16 Jan 2017

NZ Superfund invests in companies that profit from coal

7:28 am on 16 January 2017

More than $76 million of taxpayer's money has been invested in foreign companies that make a large amount of their profit from coal.

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Photo: 123RF

The New Zealand Superfund has invested $76.8 million in 47 companies that the Norwegian Government Pension Fund - the largest Sovereign welfare fund in the world - has blacklisted.

The Norwegian pension fund is a world leader in sustainable and ethical investment practices. It has banned companies that generate over 30 percent of their revenue from coal.

New Zealand has no such policy.

Greens co-party leader James Shaw said one of those companies, Coal India, has coal reserves that - if they were burned - would create emissions a thousand times greater than New Zealand's annual emissions.

"Often you hear in New Zealand people say: 'Oh, we don't really need to worry about climate change here in New Zealand because our emissions are so small'. But our retirement fund has about a million dollars invested in that company and there are about 10 other companies that also dwarf our country's annual emissions."

Mr Shaw said what was good enough for Norway, should be good enough for New Zealand.

"I know that the New Zealand Superfund has done a lot of work of their own on climate risk and so on which they're going to be implementing this year and the next but given that there is this colossal Norwegian fund out there who is showing the way, why is it that other funds can't simply say: 'Well, we're going to adopt the same set of standards and we'll work together as a group'?"

A spokesperson for the New Zealand Superfund said no one from the organisation would be interviewed about investing in coal.

In a written statement, the chief investment officer Matt Whineray said the organisation published a Climate Change Strategy in October last year.

"We are currently working on building our carbon methodology to target divestment of high risk companies. We are looking to achieve a substantial reduction in both carbon emissions and fossil fuel reserves as soon as practicable."

Mr Whinary said the New Zealand Superfund has a commitment to engage with companies to encourage them to change their practices.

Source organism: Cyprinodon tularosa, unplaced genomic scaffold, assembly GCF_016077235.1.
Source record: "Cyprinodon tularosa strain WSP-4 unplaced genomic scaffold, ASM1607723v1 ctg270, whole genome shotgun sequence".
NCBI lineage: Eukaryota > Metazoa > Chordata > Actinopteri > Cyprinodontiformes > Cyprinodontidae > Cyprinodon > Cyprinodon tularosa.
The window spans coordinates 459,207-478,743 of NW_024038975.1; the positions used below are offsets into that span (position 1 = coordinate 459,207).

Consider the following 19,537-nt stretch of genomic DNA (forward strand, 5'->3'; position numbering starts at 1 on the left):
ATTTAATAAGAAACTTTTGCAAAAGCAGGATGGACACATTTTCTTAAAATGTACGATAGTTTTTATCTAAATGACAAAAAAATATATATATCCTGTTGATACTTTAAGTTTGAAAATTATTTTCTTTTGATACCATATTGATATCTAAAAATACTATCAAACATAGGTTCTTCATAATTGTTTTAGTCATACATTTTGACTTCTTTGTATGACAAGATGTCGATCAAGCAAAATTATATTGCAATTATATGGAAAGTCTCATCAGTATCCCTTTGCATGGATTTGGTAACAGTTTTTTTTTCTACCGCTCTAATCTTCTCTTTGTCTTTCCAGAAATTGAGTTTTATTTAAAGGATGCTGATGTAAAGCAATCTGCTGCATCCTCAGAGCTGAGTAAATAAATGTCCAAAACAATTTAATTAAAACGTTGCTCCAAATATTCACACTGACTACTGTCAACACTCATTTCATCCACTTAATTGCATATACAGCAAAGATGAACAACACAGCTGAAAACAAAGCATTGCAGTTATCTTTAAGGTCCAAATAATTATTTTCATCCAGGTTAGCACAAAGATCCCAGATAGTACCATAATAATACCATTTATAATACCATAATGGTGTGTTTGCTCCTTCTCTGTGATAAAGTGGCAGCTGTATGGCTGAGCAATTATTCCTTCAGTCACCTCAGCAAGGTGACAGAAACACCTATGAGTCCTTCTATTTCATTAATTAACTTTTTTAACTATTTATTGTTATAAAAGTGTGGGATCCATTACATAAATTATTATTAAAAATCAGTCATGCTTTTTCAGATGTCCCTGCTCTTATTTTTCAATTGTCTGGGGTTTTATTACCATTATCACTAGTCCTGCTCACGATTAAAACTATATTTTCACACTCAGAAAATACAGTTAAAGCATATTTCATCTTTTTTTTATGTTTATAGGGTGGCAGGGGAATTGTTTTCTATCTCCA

"Blanket exclusions rule out the possibility of engaging with firms in the sector that may be able to transition, and may have a role to play in transitioning to a low carbon economy."

The first tranche of banned companies by the Norwegians was released back in April. That covered 43 companies and the New Zealand superfund has money invested in all but nine of them.

James Shaw of the Greens applauds the New Zealand Superfund's progress but said it was slow. He lay the blame at the feet of the government for not setting an example to the Superfund managers.

"The National government signed the Paris Agreement on Climate Change last year. These investment portfolios in coal are not consistent with that commitment to keep global warming below two degrees and so essentially you've got two arms of government that are operating in cross purposes."

But the Finance Minister Steven Joyce said the Superfund has a comprehensive policy and the fund is working on getting out of fossil fuels.

"But they're going to do it in such a way which preserves the value of those investments for New Zealander's retirements and that's the sensible, non-political way of doing it. And if the Greens ... They're basically saying they would direct the Superfund to do a whole bunch of things ... And I think there's a reason for the fund's independence and that's to be able to make the investments that are right for New Zealander's retirement."

He said politicians should stay out of the Superfund's management.

Asked if the same should go for tobacco and landmines, Mr Joyce had this to say: "Well, we've got laws around one or two of those things which the Parliament has agreed on, but my argument is that should be done very sparingly and what the Greens have shown and continue to show is that they have a very, very long list of things they don't like people investing in and if they were controlling the Superfund, I think you'd have a very short list of investments that they would be in favour of."

Brian Gaynor, fund manager and executive director of Milford Asset Management sounded a word of caution. He said countries tended to only ban investment in sectors that aren't integral to their own economy.

He said it would be conceivable for a country not involved in dairy farming to ban investment in the dairy industry for environmental reasons but that would never happen in New Zealand. Mr Gaynor said by that rationale, Norway, a country with massive oil reserves, would never ban investment in oil.

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